How you judge everything from job candidates to consumer products to politicians may be influenced by your handedness. (Illustration by James Steinberg)

Left-hand man

By studying handedness, psychologist Daniel Casasanto hopes to understand the relationship between body and mind.

Left-handers make great baseball pitchers, but they’re generally considered lousy subjects for studies of the brain. “Every good neuroscientist knows you don’t test lefties,” explains Daniel Casasanto, assistant professor in psychology. “They mess up your data.”

Perhaps it’s justice. After years of being relegated to uncomfortable right-handed desks (to say nothing of scissors or spiral notebooks) lefties exact their revenge in MRIs. Among righties, brain lateralization—the control of functions and behaviors by particular brain hemispheres—is fairly consistent. Among lefties, however, it’s messier and much less predictable, complicating results.

But rather than avoiding southpaws, Casasanto has devoted years to studying them, hoping to learn how and why their brains diverge from those of right-handers. It’s part of a larger effort to understand the relationship between our bodies and our minds. Does experiencing the world in different bodies cause us to develop correspondingly different brains? Casasanto thinks so.

Handedness offers especially powerful insights into the links between cognition and bodily experience. It’s “a model system where human bodies differ in clear and measurable ways, and in consequential ways—because our hands are a point of interface between the mind and the world,” he explains.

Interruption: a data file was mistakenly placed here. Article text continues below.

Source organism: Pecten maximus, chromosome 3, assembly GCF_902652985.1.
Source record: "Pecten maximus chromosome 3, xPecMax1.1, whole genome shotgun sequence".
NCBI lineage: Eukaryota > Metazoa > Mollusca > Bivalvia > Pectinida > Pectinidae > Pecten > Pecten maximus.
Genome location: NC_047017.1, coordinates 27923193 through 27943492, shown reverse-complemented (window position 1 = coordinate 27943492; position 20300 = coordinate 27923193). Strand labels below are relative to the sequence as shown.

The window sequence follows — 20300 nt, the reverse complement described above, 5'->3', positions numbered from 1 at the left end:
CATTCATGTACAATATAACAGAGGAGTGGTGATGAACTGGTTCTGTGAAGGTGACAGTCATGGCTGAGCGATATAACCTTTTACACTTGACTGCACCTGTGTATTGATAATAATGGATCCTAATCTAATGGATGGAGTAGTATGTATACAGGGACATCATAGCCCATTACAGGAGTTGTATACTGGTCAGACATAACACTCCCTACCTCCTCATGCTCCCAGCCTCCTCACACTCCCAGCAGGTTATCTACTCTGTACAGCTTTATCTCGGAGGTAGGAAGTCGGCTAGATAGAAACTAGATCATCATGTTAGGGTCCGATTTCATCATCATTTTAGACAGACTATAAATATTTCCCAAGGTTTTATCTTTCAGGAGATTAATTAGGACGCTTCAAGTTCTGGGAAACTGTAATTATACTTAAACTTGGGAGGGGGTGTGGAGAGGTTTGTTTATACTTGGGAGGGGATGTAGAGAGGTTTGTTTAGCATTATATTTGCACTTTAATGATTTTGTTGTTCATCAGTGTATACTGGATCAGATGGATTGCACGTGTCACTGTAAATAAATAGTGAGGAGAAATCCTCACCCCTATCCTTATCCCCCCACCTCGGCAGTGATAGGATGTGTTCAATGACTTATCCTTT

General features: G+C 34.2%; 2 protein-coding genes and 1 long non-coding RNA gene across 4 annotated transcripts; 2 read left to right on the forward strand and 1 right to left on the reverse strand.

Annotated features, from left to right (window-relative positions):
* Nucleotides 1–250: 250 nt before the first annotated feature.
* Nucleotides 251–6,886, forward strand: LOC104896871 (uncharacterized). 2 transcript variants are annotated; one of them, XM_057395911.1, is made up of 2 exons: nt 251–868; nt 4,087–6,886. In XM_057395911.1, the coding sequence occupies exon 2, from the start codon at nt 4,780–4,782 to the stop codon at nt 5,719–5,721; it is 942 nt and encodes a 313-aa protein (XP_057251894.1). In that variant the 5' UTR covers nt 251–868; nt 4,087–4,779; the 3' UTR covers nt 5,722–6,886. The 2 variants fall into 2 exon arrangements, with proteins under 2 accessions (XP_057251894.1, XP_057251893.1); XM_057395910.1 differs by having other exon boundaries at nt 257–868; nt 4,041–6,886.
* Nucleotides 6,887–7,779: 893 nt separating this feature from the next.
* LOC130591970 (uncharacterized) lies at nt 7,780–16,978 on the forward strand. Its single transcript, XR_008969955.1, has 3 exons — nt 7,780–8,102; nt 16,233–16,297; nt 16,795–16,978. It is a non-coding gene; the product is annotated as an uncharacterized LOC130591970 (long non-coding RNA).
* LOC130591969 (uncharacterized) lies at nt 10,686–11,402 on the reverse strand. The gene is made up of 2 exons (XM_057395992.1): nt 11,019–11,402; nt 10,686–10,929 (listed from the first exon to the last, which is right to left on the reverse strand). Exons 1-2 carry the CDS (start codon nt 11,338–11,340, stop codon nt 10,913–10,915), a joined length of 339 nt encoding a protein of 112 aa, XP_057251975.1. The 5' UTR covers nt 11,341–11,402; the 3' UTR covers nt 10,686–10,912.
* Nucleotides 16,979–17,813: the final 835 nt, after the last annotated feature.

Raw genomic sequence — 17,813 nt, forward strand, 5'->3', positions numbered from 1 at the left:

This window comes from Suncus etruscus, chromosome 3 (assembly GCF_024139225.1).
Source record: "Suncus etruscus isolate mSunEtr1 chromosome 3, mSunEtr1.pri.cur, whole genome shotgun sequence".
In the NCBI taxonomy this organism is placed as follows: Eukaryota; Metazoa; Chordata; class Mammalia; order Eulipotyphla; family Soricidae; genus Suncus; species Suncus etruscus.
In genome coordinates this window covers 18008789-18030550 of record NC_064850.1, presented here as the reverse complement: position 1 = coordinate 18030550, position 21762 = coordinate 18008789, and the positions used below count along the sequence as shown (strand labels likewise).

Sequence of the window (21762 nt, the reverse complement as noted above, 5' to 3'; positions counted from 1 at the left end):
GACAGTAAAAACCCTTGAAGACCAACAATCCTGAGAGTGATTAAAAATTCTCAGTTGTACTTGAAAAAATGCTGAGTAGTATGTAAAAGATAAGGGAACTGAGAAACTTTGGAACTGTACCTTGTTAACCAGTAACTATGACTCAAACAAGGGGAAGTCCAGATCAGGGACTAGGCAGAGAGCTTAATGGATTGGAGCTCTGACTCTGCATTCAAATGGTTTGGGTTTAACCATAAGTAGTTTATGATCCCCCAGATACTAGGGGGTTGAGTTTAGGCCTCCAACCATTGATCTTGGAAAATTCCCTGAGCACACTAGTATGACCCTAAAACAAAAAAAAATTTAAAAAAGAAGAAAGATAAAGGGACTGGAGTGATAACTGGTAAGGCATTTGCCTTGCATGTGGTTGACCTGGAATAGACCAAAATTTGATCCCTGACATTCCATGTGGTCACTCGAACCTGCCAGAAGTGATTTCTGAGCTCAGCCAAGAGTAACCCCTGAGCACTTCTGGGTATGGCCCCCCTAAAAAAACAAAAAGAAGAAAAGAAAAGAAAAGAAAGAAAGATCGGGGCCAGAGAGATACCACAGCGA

It’s still not known why human handedness varies. While there appears to be a strong genetic component, environment plays a role too: identical twins share the same genome but not always the same handedness.

Casasanto’s research has shown that, where handedness is concerned, experience matters more than genetics. Handedness is something you do rather than something you are. Lefties whose handedness was “corrected” in childhood behave consistently like righties in his studies.

Casasanto started by exploring whether handedness influences perceptions of abstract concepts, like good and bad. In one study, subjects were presented with a drawing of a cartoon character, viewed from above, with an empty box on either side. They were told the character loved pandas but hated zebras (or vice versa) and then asked to draw a panda in the box that best represents good things, and a zebra in the box that best represents bad things. He found the subject’s choice of the “good” side was strongly associated with their handedness.

The same study asked subjects to look at two columns of Fribbles, alien cartoon characters with various arm- and trunk-like appendages. Subjects were asked to assign positive or negative characteristics such as attractiveness or sadness to the Fribbles. Again, the results varied by handedness, with lefties assigning positive characteristics to the Fribbles on the left side of the page. The outcome was the same whether subjects responded orally or used their hands to indicate their choices—and the pattern extends far beyond the realm of the fictional Fribbles. The study showed identical effects for people picking among consumer products and between hypothetical job candidates whose names and qualifications were displayed in two columns.